The method can also include steps to update the baseline characteristics by replacing a part of the baseline characteristic profile with a part of the updated data. The method can also be characterized by sending an alert when the trust metric indicates the IoT is compromised. In certain embodiments of the method, generating the baseline characteristic profile includes generating at least a part of the system data. Comparing the updated data to the baseline characteristic profile involves: generating hash from the updated data and comparing it against the baseline character profile.
Certain embodiments relate to a system that determines trust of an Internet of Things system (IoT system) within a networked setting. The system can include a communication device in communication with an IoT via a networked environment. The communication interface may be configured to receive artifacts harvested from the IoT by a software installed on the IoT. The one or multiple processors can be configured to generate a baseline characteristic profile based on at least part of the system data, store the baseline profile in the storage device, receive updated system information indicative of artifacts that have been harvested from the IoT System via the communication interface, and then determine whether updated data indicates the IoT System is compromised.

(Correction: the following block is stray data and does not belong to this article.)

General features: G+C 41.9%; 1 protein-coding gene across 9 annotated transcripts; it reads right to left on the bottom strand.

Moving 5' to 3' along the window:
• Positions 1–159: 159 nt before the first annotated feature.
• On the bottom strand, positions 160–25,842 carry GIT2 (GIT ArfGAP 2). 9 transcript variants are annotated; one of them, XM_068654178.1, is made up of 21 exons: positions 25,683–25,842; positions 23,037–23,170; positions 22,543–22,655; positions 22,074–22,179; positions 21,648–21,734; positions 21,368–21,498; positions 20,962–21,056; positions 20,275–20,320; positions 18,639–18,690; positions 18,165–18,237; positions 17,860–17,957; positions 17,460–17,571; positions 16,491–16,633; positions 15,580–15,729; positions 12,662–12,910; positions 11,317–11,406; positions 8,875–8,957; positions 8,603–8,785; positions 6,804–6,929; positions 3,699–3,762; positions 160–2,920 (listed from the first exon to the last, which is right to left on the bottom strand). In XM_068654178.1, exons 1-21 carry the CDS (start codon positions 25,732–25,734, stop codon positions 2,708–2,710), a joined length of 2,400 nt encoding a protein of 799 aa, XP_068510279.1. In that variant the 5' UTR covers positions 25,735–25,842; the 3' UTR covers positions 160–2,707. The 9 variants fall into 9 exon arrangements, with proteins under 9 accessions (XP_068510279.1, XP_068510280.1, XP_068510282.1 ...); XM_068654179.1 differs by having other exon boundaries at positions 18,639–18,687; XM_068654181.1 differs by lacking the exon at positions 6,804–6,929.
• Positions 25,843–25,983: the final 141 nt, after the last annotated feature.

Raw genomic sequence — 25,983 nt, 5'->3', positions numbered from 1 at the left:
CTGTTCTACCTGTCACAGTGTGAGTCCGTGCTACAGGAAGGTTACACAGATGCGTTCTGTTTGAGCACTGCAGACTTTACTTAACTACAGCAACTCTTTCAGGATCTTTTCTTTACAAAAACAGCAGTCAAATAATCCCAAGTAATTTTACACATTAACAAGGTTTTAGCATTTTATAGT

In certain embodiments, system data may include one or more of the following: system hardware data, system image data, application data and system behavior data. At least a part of the system data can be retrieved from the firmware of the IoT systems. In some embodiments, a storage system can be embodied in a blockchain ledger. The one or more processors can be configured to update the baseline characteristics by replacing a minimum portion of baseline characteristics with a minimum portion of updated system data. Certain embodiments can further be configured to generate an alert when the trust metric indicates the IoT is compromised. In certain embodiments generating the baseline characteristic profile includes generating at least a part of the system data. Comparing the updated data to the baseline characteristics profiles comprises: generating hash from the updated data and comparing it against the baseline profile.